Here come the holidays and you may not be feeling too festive. Well, here are my thoughts that I hope may be helpful.
If there is one word to describe the importance of a mom’s role it would be consistency. Sure, love is necessary, but isn’t love unconditional?
One year ago, my mom was laid to rest. We’ve all heard before that you never know the pain of a loss until you experience it yourself. Unfortunately, I now know that pain. It’s a deep hurt in the middle of your chest that you can’t really escape. It is an imprint, if you will, of a memory, a feeling, a kindness that leads you to wanting more. With her contact information still in my phone, I reach out wishing she would just answer. Just one more conversation, one more reassurance that I am doing the best that I can, and she is proud of me; but all I hear is the ringing and her voicemail, yet I know she is here, everywhere. I believe that to be true and at the end of the day isn’t that what matters what we believe ourselves? When I walk into the different rooms of my home, I find her. It may be a picture, a collectible, something we bought together or something she left behind. I still talk to her every day and often she appears as a cardinal.
You see, my mom taught me to be strong and resilient. To always believe in myself and to never burn bridges because it’s a small world and people will always need other people. She taught me to cook and to clean. She taught me to try and to try again. She taught me to be a mom. She taught me that holidays are about family and not about the gifts we received because, after all, isn’t life itself our true gift? She admired all the friends that I always had, and I admired how she only needed her children and sisters as her friend. My mom was consistent, so consistent that all of her five children and seven grandchildren believed they were her favorite, because she treated each of us with the same consistent love. I knew where to find her, and I never feared her not loving me. She often said that I told her too much, but I think in the end she appreciated the trust I had in her.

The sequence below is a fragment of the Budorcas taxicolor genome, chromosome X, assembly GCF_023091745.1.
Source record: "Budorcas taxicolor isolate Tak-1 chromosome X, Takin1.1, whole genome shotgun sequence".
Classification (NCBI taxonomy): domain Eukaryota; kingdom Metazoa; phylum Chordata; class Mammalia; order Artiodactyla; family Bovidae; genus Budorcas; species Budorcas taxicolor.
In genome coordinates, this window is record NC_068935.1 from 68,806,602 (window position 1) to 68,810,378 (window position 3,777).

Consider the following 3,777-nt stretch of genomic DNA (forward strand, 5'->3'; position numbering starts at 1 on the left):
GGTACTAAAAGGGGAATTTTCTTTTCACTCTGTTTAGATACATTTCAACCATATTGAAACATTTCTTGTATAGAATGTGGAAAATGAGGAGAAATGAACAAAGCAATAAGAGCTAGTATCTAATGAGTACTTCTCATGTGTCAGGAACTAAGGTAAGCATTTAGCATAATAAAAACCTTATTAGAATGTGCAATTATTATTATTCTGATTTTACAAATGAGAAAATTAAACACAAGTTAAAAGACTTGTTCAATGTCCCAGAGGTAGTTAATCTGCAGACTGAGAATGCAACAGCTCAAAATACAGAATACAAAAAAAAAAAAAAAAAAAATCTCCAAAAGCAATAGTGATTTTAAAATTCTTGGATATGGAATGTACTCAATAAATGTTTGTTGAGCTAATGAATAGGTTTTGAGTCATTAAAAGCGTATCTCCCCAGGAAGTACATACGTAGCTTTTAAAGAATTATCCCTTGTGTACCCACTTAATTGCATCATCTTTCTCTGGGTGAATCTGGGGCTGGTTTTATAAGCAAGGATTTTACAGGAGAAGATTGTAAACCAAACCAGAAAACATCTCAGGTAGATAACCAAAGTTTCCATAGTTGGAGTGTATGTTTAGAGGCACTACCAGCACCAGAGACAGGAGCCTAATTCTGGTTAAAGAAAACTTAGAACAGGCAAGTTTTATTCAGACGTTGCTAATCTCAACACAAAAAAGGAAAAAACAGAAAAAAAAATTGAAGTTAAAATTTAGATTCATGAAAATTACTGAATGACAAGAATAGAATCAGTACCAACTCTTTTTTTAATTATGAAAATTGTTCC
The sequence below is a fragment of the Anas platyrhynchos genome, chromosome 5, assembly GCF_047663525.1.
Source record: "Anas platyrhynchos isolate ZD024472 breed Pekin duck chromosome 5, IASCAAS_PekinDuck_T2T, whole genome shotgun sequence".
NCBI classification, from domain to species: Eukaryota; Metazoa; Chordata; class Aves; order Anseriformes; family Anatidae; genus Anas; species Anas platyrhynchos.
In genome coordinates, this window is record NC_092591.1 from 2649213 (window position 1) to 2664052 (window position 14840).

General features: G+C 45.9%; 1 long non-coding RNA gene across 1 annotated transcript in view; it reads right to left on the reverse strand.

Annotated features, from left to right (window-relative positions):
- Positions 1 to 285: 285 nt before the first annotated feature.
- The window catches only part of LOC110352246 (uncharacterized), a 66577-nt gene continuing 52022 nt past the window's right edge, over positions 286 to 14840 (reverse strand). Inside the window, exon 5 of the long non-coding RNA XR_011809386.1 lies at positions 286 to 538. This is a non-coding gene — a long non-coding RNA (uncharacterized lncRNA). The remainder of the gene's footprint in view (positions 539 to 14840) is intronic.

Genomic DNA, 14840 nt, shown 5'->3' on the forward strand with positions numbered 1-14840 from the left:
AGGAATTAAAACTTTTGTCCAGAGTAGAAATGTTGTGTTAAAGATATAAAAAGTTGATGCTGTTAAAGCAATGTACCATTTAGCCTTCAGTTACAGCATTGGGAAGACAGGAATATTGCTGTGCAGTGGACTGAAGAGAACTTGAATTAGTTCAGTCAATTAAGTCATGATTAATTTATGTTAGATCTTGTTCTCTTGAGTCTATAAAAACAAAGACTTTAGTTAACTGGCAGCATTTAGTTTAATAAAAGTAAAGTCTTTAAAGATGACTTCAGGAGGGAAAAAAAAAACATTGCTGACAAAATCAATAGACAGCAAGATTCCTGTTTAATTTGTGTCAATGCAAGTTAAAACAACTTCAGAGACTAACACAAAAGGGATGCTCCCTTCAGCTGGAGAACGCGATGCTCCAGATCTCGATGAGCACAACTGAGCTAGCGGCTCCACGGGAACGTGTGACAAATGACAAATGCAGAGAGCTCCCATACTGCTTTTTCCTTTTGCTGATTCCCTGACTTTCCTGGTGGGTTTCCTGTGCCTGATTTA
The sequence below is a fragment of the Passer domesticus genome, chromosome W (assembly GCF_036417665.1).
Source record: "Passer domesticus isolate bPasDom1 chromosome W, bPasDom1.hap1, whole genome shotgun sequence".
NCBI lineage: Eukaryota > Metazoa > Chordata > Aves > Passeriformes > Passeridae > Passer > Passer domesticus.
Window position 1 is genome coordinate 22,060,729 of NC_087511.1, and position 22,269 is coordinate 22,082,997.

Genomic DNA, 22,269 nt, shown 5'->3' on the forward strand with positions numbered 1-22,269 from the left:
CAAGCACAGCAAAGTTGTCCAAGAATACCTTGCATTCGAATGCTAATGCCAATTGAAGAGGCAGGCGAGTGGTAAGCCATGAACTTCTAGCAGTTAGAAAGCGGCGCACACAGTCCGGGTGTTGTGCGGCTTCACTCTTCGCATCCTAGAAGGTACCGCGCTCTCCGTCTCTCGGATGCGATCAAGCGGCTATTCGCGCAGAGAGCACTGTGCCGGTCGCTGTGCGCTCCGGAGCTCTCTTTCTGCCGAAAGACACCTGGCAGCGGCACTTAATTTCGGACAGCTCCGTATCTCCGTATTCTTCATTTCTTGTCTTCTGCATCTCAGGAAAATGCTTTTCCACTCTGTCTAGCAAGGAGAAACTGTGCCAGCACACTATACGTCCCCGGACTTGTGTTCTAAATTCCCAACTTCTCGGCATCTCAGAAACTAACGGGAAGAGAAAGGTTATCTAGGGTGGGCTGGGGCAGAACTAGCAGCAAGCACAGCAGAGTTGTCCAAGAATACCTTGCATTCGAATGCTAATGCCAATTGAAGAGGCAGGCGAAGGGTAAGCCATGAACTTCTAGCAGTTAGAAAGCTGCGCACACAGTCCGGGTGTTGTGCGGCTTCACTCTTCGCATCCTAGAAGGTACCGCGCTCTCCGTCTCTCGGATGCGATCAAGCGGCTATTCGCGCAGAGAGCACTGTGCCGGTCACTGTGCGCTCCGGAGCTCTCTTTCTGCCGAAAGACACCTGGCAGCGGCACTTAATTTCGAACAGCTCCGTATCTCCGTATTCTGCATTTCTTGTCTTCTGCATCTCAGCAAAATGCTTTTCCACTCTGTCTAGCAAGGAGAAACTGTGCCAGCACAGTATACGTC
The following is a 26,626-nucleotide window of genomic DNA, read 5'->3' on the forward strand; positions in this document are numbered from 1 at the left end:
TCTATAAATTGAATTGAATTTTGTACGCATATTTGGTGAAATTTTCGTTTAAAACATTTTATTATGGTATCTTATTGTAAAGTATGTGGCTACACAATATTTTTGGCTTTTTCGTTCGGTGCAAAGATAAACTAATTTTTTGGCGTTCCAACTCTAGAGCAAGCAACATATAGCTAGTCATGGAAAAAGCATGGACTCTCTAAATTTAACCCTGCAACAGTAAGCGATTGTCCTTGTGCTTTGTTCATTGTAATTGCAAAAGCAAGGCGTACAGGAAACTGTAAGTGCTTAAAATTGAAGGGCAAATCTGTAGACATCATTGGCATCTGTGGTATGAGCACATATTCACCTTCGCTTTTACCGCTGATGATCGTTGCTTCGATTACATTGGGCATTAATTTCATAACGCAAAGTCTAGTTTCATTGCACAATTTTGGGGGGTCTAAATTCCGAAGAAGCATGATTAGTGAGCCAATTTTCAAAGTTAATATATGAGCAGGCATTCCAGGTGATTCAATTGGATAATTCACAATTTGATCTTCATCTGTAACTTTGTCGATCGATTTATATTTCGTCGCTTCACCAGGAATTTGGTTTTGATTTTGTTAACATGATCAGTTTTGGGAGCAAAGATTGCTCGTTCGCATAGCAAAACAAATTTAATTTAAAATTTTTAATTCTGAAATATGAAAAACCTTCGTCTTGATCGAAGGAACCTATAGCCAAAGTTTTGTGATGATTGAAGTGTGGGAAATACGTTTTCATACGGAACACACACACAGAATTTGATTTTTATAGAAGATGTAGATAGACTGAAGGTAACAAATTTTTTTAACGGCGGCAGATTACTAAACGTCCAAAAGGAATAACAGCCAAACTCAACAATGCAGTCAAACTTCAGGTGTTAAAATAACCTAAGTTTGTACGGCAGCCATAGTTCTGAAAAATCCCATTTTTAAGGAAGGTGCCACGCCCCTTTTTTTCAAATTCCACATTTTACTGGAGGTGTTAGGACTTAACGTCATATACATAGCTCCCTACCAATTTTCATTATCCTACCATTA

Being a great mother isn’t about giving gifts and outshining anyone else, it’s about being consistent and being present when you are needed – always. It’s about loving unconditionally and stepping aside to watch your children fail and succeed on their own as adults while knowing you are always just a phone call away.
At 44, I went through a divorce, and I think it worried my mom to exhaustion. Worrying about your children is somewhat traumatizing, believe me, I know this to be true. Even with that worry, she always supported me. She always believed I would make something great out of my situation and always assured me that my children would be okay. She said, “after all, you are their mother”, and now, I see her wisdom, because after all, she is my mother.
Doing what I do every day, I know you may be a mom approaching the holidays going through a life transition, wondering if you are loved by your children. So, I write this to you, hoping you find comfort in knowing that if you are consistently there for your children, you will never have to worry about their love for you, whether they show it now, or not. I too, am struggling a bit this year, but I know my mom will forever be in my life. I will celebrate her and carry on with the values she instilled in me. I am forever grateful for her consistency. My holiday wish for you all, is to be thankful, believe in yourself, and don’t just love, be consistent. It is a priceless gift to give that will last a lifetime.
With love and consistency,